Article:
Career Map: Industrial Electrician
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Industrial Electricians: install, maintain, test, troubleshoot, and repair industrial electrical equipment, associated electrical and electronic controls, and hydraulic and pneumatic equipment. They work in industrial, manufacturing, and power plants, often as permanent employees.
Certification Requirements in Ontario
Certification to work in a trade in Ontario is called a Certificate of Qualification. This is often referred to, as the "C of Q". Trade certification for Industrial Electricians in Ontario is available through Labour Market and Training Division Apprenticeship offices of the Ministry of Training, Colleges and Universities (MTCU). The legislation that regulates Industrial Electricians is the Apprenticeship and Certification Act (1998).
Certification for Industrial Electricians is voluntary. This means that the electrician can work without being certified. However, certification is recommended. Most Industrial Electricians working in Ontario are certified, and most employers ask for both the C of Q and the C of A - the Certificate of Apprenticeship. Certified Industrial Electricians have better employment opportunities and earn higher wages than those without certification.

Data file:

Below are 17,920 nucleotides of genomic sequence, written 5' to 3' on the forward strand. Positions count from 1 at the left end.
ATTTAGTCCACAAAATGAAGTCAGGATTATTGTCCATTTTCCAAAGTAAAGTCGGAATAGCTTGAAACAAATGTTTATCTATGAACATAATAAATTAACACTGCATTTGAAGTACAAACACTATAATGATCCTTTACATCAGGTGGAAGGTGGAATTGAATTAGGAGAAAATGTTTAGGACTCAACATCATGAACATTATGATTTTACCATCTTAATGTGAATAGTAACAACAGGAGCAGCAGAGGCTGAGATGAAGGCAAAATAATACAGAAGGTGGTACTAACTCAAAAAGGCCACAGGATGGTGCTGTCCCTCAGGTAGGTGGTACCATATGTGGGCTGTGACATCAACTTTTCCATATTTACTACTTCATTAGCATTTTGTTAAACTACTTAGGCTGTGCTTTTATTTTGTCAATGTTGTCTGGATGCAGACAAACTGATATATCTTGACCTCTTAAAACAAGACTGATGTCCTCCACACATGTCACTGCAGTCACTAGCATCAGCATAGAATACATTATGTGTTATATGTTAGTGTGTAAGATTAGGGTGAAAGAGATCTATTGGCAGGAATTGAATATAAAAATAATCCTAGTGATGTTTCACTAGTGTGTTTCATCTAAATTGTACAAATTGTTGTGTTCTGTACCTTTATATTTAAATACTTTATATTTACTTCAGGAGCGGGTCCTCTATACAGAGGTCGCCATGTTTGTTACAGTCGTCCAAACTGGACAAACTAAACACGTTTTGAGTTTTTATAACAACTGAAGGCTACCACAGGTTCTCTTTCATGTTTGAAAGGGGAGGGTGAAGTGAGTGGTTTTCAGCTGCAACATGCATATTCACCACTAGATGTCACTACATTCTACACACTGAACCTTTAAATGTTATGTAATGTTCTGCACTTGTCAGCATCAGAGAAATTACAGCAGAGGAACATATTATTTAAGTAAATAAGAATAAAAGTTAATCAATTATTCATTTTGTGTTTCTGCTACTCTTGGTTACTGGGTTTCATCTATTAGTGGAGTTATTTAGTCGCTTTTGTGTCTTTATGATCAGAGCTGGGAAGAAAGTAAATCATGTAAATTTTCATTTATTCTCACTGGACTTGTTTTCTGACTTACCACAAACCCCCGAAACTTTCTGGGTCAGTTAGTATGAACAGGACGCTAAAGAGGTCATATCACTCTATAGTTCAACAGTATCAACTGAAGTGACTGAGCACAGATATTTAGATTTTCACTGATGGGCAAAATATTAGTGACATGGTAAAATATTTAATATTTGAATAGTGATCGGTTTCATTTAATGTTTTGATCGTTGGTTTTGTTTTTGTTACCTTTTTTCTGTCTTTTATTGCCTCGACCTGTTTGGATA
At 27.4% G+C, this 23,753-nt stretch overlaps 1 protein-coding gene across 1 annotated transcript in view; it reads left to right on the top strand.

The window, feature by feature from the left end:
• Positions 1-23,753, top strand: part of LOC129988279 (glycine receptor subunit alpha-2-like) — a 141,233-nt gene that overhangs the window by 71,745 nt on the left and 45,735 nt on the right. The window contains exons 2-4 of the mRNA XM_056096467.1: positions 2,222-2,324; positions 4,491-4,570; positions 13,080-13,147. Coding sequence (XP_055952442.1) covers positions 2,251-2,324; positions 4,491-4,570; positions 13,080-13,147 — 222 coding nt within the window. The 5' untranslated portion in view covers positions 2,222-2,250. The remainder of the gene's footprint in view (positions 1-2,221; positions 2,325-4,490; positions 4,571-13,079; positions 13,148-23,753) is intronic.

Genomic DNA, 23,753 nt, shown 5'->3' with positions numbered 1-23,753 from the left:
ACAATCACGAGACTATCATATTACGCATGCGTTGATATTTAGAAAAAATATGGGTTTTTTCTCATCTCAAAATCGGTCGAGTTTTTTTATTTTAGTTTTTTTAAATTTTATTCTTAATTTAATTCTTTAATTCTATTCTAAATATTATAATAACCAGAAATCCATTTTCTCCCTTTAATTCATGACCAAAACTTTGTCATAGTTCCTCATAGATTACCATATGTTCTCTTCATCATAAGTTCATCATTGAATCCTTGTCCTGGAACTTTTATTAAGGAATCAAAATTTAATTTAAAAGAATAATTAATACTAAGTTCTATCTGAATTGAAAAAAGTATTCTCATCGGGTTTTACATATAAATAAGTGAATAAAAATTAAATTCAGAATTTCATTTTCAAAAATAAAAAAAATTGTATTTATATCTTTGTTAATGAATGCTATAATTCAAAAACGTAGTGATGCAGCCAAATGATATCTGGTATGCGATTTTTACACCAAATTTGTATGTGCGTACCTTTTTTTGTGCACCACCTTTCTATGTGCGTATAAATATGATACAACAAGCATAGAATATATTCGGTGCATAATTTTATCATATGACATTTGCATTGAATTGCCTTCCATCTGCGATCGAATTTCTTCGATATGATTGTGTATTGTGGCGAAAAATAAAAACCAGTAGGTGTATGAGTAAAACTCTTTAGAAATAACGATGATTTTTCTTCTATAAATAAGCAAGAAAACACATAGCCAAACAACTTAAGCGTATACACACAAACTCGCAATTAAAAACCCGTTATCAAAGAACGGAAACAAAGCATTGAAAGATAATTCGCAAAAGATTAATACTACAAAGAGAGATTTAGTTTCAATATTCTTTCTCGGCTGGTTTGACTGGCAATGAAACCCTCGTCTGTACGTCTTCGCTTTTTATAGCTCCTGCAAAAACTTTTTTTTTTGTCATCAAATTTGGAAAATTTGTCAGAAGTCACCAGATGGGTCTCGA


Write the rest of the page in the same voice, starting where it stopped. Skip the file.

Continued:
To become a certified Industrial Electrician in Ontario you must do one of the following:
- complete a four- to five-year apprenticeship. Apprenticeship includes on-the-job training (about 90 per cent of the apprenticeship) and some in-school training (about 10 per cent of the apprenticeship). Apprenticeship is a training agreement between a person who wants to learn a skilled trade and an employer who needs a skilled worker. An apprentice earns at least minimum wage while working and learning the skills necessary to become a qualified tradesperson or journeyperson. Apprentices receive a Certificate of Apprenticeship when they complete their training. Employers often request this certificate as proof of training and experience.
- complete five years of work experience as an Industrial Electrician
- prove equivalent work experience
When you have done this, you must also:
- apply for the Certificate of Qualification
- pay the required fees
- write and pass the Certificate of Qualification exam
Competencies Required to Practise Your Trade in Ontario
Before you can receive government certification, you must complete training that covers the competencies listed in the Apprenticeship Training Standards – Industrial Electrician. This document lists in detail all of the skills and work tasks that Industrial Electricians must be able to demonstrate in order to be eligible to write the Certification of Qualification exam. In Ontario, an employer who sponsors an apprenticeship signs off on each of the following competencies during an apprenticeship: